A report has recommended a new strategic transport network alongside targeted improvements to improve economic growth and quality of life across the four constituent nations.
The Union Connectivity Review (UCR), led by Sir Peter Hendy CBE, sets out recommendations for improving transport connectivity between England, Scotland, Wales and Northern Ireland.
The report calls for the creation of UKNET – a new strategic transport network for the whole UK, following its withdrawal from the EU equivalent Trans European Transport Network (TEN-T).
It identifies key multi-modal transport corridors that should be part of UKNET and assesses where improvements to those routes could serve the UK’s long-term goals of levelling-up and achieving net-zero.
However, a feasibility study adjoining the UCR recommended that proposals for a bridge or tunnel connecting Scotland and Northern Ireland should not be taken forward in light of the expected high costs and engineering challenges, echoing ICE’s own analysis.
Identifying and investing in the UK’s key strategic transport corridors
Improved connectivity is essential for levelling-up the UK’s regions and meeting expected growth in travel demand. While the report acknowledges the uncertainty caused by Covid-19, it anticipates transport usage will broadly return to pre-pandemic levels.
Investing in our key transport networks is also crucial for mitigating and adapting to the impact of climate change, with ensuring the resilience of our infrastructure an increasingly urgent issue.
To support these overarching aims, the UCR focuses on identifying where, when and what to invest in to improve capacity, reliability, journey times and sustainability on key links across the UK, rather than offering a swathe of new infrastructure proposals.
For instance, it recommends investing in the West Coast Main Line north of Crewe and reviewing options for alternative connections with HS2 to improve connectivity between Scotland and England, alongside assessing appropriate investments for the East Coast rail and road corridor.
It emphasises the need for a multimodal approach to improving the North and South Wales transport corridors, including upgrading the North Wales Main Line and enabling better connectivity with HS2.
It recommends the UK government and Northern Ireland Executive agree a plan to upgrade the railway on the Northern Ireland corridor, improve connectivity to the region’s airports and seaports, and support work with the Republic of Ireland on the All Island Strategic Rail Review.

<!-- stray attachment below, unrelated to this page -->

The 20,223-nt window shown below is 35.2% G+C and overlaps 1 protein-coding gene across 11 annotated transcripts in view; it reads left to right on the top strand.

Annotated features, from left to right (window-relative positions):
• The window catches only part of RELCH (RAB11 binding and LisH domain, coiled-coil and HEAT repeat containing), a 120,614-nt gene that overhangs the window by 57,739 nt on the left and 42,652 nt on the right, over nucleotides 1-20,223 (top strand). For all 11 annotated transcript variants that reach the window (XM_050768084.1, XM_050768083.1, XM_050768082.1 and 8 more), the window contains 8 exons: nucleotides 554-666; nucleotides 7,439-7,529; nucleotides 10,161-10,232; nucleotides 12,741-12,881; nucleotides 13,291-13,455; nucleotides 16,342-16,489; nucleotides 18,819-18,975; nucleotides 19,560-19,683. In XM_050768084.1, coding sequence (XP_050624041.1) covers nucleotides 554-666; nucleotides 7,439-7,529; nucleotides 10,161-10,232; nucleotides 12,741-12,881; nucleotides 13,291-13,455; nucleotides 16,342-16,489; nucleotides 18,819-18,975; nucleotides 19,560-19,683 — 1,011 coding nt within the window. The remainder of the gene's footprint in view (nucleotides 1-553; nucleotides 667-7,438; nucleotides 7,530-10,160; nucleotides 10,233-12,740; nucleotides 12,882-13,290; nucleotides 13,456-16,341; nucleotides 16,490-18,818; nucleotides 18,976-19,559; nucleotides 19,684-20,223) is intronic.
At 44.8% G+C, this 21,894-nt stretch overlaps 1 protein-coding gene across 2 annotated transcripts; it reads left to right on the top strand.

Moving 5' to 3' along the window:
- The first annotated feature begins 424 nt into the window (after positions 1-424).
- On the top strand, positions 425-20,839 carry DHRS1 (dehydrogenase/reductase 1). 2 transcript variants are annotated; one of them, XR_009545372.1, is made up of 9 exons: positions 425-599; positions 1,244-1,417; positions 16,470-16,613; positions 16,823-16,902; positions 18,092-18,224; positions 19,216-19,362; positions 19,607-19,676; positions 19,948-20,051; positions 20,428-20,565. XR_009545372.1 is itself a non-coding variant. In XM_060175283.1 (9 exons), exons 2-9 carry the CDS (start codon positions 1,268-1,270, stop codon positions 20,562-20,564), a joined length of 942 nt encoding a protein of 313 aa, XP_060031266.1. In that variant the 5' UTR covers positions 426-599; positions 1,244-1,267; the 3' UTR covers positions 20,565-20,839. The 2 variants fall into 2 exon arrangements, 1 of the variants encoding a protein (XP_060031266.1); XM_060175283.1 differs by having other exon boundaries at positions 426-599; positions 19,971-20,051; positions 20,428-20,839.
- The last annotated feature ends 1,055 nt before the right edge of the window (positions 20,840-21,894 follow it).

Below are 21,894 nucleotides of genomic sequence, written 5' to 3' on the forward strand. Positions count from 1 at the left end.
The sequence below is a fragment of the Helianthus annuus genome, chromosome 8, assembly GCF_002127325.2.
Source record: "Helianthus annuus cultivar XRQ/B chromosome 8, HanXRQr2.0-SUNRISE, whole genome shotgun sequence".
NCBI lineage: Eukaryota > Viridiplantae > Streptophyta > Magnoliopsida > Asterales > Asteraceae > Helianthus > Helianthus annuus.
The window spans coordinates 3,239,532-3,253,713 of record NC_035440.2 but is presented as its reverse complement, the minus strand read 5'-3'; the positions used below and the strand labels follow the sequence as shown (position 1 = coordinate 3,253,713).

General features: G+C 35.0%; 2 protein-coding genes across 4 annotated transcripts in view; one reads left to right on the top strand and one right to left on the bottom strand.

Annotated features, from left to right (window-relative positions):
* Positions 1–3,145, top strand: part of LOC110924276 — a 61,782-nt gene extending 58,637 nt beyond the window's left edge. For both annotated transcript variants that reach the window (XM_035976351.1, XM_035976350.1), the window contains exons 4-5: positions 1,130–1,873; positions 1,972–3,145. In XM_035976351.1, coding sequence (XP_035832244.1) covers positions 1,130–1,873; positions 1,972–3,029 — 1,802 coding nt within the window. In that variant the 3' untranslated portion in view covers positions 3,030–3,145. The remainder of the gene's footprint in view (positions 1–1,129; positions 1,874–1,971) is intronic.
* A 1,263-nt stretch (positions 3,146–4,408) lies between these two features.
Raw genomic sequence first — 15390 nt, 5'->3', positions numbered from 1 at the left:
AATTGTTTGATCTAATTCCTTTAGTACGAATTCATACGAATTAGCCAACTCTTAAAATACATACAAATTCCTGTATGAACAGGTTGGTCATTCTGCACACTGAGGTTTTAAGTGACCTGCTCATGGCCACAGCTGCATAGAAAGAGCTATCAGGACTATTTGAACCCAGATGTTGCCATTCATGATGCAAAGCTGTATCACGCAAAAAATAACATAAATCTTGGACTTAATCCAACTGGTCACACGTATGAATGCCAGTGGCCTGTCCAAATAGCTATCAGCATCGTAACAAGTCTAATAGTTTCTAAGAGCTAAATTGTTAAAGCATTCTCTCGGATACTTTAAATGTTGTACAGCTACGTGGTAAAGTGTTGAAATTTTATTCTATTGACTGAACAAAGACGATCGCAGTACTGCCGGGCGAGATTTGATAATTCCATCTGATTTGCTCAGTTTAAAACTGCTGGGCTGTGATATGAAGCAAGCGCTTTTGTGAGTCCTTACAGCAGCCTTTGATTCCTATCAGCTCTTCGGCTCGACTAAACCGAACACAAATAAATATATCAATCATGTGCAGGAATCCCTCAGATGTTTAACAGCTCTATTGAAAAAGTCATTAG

It also suggests measures to support domestic aviation where journeys are too long to be taken by road or rail, while also highlighting the need to drive the uptake of sustainable fuels and zero emission technologies in the sector.
Navigating the devolution landscape
Transport in the UK’s constituent nations is largely a devolved issue and the report acknowledges the benefits this has had for many communities, with devolved administrations able to understand local challenges and invest where it is most needed.
However, the UCR argues this approach can cause vital cross-border transport schemes that are just as essential for supporting economic growth, jobs, housing and social cohesion to be overlooked.
In response it makes the case for a new strategic transport network, UKNET, which would incorporate those principal multi-modal transport corridors that connect key strategic points, such as major cities and major airports and seaports and freight hubs, and deliver wider benefits across the UK.
How the UK government works with the devolved administrations to improve transportation is a complex and sensitive issue.
However, research commissioned for the report shows that public demand for intra-UK travel is high and there is strong support for further investment in transport infrastructure to better connect the four nations. It also found strong stakeholder support for a strategic network, which would provide additional certainty for businesses and the supply chain.
The approach set out in the UCR thus aims to respect devolution settlements while ensuring that planning and investment for key links is collaborative, coordinated and maximises beneficial outcomes, particularly in already poor performing parts of the network.
Having made the case for the benefits of a pan-UK transport network, the UCR calls for the government to ensure a clear funding stream for works to strengthen it, some of which is the responsibility of the devolved administrations and would otherwise fall to be funded solely by them.
The UCR is the latest in a series of reports published this year, including the Integrated Rail Plan and Transport Decarbonisation Plan - which chart the future course of transport planning and investment in the UK.
While collectively these set out a vision for how transportation will help tackle long-term national goals, including levelling-up and net-zero, there are still many outstanding issues which need addressing, including ensuring sustainable public transport funding.
The government will respond to the UCR in due course and ICE will monitor its response while continuing to support policymakers on measures to strengthen the UK’s transport network.